In the West, we have developed a successful form of discipleship including daily devotion, time with God, and one-on-one meetings with a mentor. When discipling international students, we must remember that our way is just ONE way of discipling. Discipleship’s goal is to help grow our relationship with Jesus through scripture and prayer. This can take many different forms. Many international students come from communal cultures, where discipleship is done in a group rather than in solitude. Some come from oral cultures where a conversation about scripture and another’s life experience may be a form of discipleship. Some students may prefer having a more organic relationship with a mentor, having dinner and being included in normal life rhythms. We must be flexible with our form of discipleship in order to have lasting impact.
One tool we use to disciple students is the Discipleship Cycle (DC). The DC is a way for students to hear what God is saying to them, respond to it, and then reflect on the experience in order to learn and move forward: Hear the word, respond actively, debrief. You can read more about each stage and find some examples here.
In Western communities, we respect a leader who is charismatic, assertive, takes initiative, and has unique ideas. But many international students come from cultures where it is inappropriate to “stick out.” An Eastern proverb says, “The nail that sticks up must be hammered down,” exemplifying the cultural value to blend in. Students may have a lot of leadership gifts, but we may be blind to them. They may be quiet, yet have amazing leadership gifts like influence, respect, and wisdom. When we invite students into leadership positions, we need to remember these differences and be careful not to overlook someone.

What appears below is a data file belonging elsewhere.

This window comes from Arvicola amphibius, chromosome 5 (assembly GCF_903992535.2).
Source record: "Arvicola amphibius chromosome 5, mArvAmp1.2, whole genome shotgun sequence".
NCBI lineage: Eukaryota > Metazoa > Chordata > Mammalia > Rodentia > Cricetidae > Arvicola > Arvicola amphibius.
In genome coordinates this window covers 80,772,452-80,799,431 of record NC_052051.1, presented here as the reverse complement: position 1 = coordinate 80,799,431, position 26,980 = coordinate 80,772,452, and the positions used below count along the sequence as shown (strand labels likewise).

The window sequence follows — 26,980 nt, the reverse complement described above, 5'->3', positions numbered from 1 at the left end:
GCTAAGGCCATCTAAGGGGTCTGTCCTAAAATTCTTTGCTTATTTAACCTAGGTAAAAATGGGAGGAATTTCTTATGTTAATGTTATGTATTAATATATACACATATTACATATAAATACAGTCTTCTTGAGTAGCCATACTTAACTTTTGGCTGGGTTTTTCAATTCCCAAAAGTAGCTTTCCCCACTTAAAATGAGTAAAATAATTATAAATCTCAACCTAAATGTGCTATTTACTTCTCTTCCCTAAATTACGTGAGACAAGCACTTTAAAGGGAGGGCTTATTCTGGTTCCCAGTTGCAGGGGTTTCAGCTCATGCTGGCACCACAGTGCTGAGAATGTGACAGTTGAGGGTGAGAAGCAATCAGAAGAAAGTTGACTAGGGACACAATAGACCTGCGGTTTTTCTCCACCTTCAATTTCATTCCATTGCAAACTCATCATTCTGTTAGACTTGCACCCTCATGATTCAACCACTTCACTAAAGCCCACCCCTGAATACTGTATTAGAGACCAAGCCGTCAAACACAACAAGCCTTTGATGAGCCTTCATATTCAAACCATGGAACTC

Because leadership means different things in different cultures, inviting international students to lead in a chapter requires a different approach. We use the Leadership Pathway as a tool to invite students into increasing responsibility. By using family oriented language and asking students to serve the community in specific ways, you encourage them to take these steps into leadership in culturally friendly ways.
Preparing students for reentry is perhaps the most important thing you do on campus. If we want students to return to their home countries as influential Christian leaders, they need to have a deep understanding of how to continue in their Christian walk in places where they lack family and social support. Our goal is to embed reentry principles into what we do from the moment we meet students, such as ask, "How would this work back home?" during Bible study application, encourage students to pray in their own languages, or hold topical discussions about life after college. Then, when it's time for them to leave campus, send them off with connections and resources!